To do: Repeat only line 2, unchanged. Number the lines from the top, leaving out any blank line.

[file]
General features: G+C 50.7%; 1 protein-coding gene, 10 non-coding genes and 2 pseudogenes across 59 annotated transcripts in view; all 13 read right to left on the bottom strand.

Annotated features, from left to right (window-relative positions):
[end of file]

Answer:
Annotated features, from left to right (window-relative positions):